.comment-link {margin-left:.6em;}

John Adams Blog

The blog of The Antient and Honourable John Adams Society, Minnesota's Conservative Debating Society www.johnadamssociety.org

Tuesday, November 15, 2005

Bush fighting Back

Powerline provides great commentary on the President finally starting to fight back against his fraudulent critics. I agree with Powerline that Bush should start attacking these critics every few days at the very least. However, I would go further. There are numerous comments made by Democrats over the last few years that are "unbecoming" an American, which were ignored by the MSM. Bush needs to start bringing these up as well. Some great examples are the trips to Iraq taken by McDermot prior to the war and the statements by Ted Kennedy and Dick Durbin.

I don't know if waiting to respond to false attacks was a strategy by Bush. If it was it seems misguided. However, if Bush plans to withdraw troops in 2006, then the strategy makes more sense. Bush wants to be on the upswing when annoucing such decisions. Withraw from strength, not weakness.

Blogger Federal Farmer said...

Rumsfeld is joining the attack also. They certainly are right to attack the Democrats, who established the policy that is currently in place (who can forget Mad Madeline asking what is the military good for if it's not in use). However, they are prudently avoiding the criticism of the authentic Right, which criticized both administrations for their foreign policies of putting Islamists in political power, whether in Bosnia, Kosovo, or Basra. In fact, one Presidential candidate in 2000 was particularly eloquent in his argument against "nation-building," which always came at the American taxpayers expense. Now, according to the Israelis, we have committed a strategic blunder, in addition to engaging in hyper-nation building. I suggest looking to The American Conservative magazine if you want to read what has consistently been the most credible source of information on foreign policy.

12:28 PM, November 15, 2005  
Blogger Sloanasaurus said...

Does Conservative magazine offer policy suggestions on how to deal with nuclear proliferation. I would like to hear them.

2:07 PM, November 15, 2005  
Blogger Harsh Pencil said...

A policy suggestion on what to do about a real problem? You must be joking.

9:34 PM, November 15, 2005  
Blogger Federal Farmer said...

Perhaps the commentators are suggesting that Israel should be in our sights now, as they are now criticizing our policies as having made the mideast more dangerous (see the complete post below, in "How Goeth the Empire Project."
From the American Conservative:
Leon Hadar, a former Israeli Defense Force Officer, now at the Cato Institute, writes, in an article entitled: Bad For You Too? How the Iraq War Disappointed Israel, the following.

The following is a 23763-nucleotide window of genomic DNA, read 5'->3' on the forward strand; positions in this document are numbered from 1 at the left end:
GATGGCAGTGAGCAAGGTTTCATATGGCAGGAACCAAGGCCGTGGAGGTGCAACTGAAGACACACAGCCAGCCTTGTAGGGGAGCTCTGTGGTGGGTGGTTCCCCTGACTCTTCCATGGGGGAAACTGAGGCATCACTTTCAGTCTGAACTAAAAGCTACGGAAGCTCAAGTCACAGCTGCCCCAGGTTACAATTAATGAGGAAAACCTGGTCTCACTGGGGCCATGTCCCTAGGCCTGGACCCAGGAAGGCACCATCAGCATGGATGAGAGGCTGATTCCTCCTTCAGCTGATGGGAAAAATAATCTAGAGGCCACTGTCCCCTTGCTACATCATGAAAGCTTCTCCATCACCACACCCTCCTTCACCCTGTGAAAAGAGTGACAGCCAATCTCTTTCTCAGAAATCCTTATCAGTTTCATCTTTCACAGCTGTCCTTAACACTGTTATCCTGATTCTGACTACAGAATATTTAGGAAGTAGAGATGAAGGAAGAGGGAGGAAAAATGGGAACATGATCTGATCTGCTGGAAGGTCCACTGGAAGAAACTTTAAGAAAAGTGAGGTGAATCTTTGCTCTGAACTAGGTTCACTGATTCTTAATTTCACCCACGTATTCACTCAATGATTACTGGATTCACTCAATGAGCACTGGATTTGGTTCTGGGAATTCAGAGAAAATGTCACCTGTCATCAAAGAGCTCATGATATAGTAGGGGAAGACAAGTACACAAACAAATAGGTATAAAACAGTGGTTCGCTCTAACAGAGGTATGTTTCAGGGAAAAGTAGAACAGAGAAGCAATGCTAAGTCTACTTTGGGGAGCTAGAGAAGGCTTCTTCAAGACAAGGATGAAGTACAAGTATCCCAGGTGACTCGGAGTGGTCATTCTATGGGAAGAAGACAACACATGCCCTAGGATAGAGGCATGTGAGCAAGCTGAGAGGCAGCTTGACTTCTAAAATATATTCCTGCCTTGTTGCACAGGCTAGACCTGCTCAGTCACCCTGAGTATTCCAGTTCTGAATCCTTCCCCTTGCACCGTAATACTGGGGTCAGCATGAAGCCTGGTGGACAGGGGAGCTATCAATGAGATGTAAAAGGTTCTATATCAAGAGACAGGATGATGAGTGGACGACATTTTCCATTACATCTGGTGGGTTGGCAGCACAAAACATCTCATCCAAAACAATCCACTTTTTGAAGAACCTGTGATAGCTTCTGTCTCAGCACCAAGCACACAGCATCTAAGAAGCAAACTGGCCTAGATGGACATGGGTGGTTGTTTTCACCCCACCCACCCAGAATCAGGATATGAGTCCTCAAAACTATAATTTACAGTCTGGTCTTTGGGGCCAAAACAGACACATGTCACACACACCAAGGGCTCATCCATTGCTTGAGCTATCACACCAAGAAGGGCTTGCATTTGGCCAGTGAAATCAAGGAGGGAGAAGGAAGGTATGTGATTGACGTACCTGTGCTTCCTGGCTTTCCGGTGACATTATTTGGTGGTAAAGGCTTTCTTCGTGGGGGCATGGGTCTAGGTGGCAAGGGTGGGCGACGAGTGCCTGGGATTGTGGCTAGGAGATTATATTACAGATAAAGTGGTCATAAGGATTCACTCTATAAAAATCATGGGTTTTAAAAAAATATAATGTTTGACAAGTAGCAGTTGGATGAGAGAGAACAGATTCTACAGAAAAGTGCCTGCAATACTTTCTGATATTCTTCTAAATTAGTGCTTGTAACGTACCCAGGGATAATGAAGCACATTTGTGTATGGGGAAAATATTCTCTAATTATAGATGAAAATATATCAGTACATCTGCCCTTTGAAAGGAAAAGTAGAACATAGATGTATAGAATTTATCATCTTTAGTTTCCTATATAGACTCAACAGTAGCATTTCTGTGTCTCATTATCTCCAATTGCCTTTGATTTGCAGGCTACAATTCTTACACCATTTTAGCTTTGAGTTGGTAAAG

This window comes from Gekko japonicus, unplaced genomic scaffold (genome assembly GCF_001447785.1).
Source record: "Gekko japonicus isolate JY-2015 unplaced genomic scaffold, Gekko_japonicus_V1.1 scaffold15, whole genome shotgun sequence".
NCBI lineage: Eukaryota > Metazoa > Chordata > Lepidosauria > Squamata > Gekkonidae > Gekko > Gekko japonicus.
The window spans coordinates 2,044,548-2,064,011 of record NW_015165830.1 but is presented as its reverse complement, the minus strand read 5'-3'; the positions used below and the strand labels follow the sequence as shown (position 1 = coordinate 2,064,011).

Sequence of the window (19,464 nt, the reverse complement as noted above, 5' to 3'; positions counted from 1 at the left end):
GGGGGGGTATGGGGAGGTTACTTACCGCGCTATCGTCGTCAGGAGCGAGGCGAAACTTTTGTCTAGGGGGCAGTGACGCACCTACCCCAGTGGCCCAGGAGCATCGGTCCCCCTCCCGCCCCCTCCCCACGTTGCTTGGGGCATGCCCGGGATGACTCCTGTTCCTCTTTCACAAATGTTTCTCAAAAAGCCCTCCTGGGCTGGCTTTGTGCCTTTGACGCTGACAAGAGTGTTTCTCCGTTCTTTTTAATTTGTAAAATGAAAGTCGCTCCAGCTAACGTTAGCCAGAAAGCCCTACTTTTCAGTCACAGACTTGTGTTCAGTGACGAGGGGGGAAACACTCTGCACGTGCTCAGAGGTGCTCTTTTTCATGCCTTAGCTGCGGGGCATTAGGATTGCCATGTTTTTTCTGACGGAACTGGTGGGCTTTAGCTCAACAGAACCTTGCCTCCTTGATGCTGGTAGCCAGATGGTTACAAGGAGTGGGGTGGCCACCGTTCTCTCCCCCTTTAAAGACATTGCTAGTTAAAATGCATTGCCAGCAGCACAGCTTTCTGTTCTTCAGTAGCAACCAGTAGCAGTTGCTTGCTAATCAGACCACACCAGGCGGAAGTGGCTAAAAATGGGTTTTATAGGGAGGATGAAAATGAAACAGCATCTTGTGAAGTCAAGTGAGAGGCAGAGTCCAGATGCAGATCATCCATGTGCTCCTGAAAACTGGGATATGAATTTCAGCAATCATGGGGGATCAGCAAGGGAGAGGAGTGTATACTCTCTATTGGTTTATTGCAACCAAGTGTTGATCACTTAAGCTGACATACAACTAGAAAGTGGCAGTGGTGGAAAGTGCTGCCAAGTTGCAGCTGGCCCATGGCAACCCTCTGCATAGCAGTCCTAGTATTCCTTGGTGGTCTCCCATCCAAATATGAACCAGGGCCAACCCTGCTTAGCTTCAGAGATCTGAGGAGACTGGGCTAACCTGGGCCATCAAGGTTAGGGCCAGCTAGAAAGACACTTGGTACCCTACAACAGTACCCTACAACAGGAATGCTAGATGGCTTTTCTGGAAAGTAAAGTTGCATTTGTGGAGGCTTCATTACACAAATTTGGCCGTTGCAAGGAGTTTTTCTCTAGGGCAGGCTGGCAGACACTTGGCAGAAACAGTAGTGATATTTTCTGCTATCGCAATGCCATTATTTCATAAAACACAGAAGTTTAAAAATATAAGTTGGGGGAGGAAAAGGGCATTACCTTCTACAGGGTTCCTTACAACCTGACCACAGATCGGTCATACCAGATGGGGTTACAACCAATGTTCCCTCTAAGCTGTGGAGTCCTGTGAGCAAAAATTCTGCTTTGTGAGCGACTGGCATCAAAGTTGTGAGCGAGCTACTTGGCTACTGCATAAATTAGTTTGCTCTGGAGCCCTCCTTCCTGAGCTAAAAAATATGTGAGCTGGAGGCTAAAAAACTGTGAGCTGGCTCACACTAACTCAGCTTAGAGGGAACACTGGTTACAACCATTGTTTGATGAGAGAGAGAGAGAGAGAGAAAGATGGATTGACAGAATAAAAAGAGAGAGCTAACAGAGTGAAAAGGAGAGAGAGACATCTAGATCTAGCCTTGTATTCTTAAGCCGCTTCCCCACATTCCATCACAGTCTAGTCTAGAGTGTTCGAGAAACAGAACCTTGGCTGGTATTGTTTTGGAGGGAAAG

"Even more intriguing has been the way Israeli officials and pundits have scoffed at the Wilsonian fantasies of the neocons—fantasies of using the invasion of Iraq as the first stage of “democratizing” the Middle East. Not only have most Israeli experts suggested that such a scheme is impractical, they have also argued that the collapse of authoritarian regimes in places like Egypt, Saudi Arabia, and Jordan is bound to bring to power anti-Israeli and anti-American forces. As Israeli leaders see it, the Jewish state would have a hard time adjusting to a democratic Arab world in which public opinion, rather than centralized rulers, determined policy. Yehezkel Dror, a political science professor at Hebrew University of Jerusalem, recently related the Israeli establishment’s view: “We’re all for democracy, but let us imagine democracy in Egypt or Jordan. Will it strengthen their peace with Israel?” Dror and his colleagues have concluded that the answer to this question is a clear “No!” That explains why Newsweek characterized the reputation of Natan Sharansky—George W. Bush’s favorite author and the prophet of Middle Eastern democracy—in Israel as that of a “scorned idealist.”
An aide to Ariel Sharon (presumably not anti-semitic) recently voiced the same thought, that the urban renewal project in Iraq has made it more dangerous for Israel, than it was before. Certainly the Iranians have benefited far beyond their wildest dreams, and China's People's Liberation Army's General Command looks at events in the mideast like the U.S. General Command looked at events in Afghanistan in the early 1980's.
Sorry to repeat this post, but it had been quickly buried under the inane chatter and obsolete talking points of the neocons.

8:12 AM, November 16, 2005  
Blogger Sloanasaurus said...

I think that article sums up the Paleocon idea for middle-east democracy. That arabs cannot function in a democracy.

In my opinion, this view reveals a general misunderstanding of humanity - the view that people of different creeds and races behave differently in their basic psychology is the fundamental flaw in paleocon thinking.

As I have said before, if this is your view, then of course, the whole Iraq policy is a mistake.

Go read some Thucydides or ancient Chinese history and you will learn that people generally behave in the same way and always will (which is why you will always have stock market bubbles too!)

9:10 AM, November 16, 2005  
Blogger Harsh Pencil said...

I certainly agree that the Mideast has become more dangerous. The US armed forces are killing scores of jihadists weekly. It is much more dangerous for them than it use to be.

(Oh. And still waiting for a positive policy recommendation. Cricket chirp. Cricket chirp. Cricket chirp.)

9:39 AM, November 16, 2005  

Post a Comment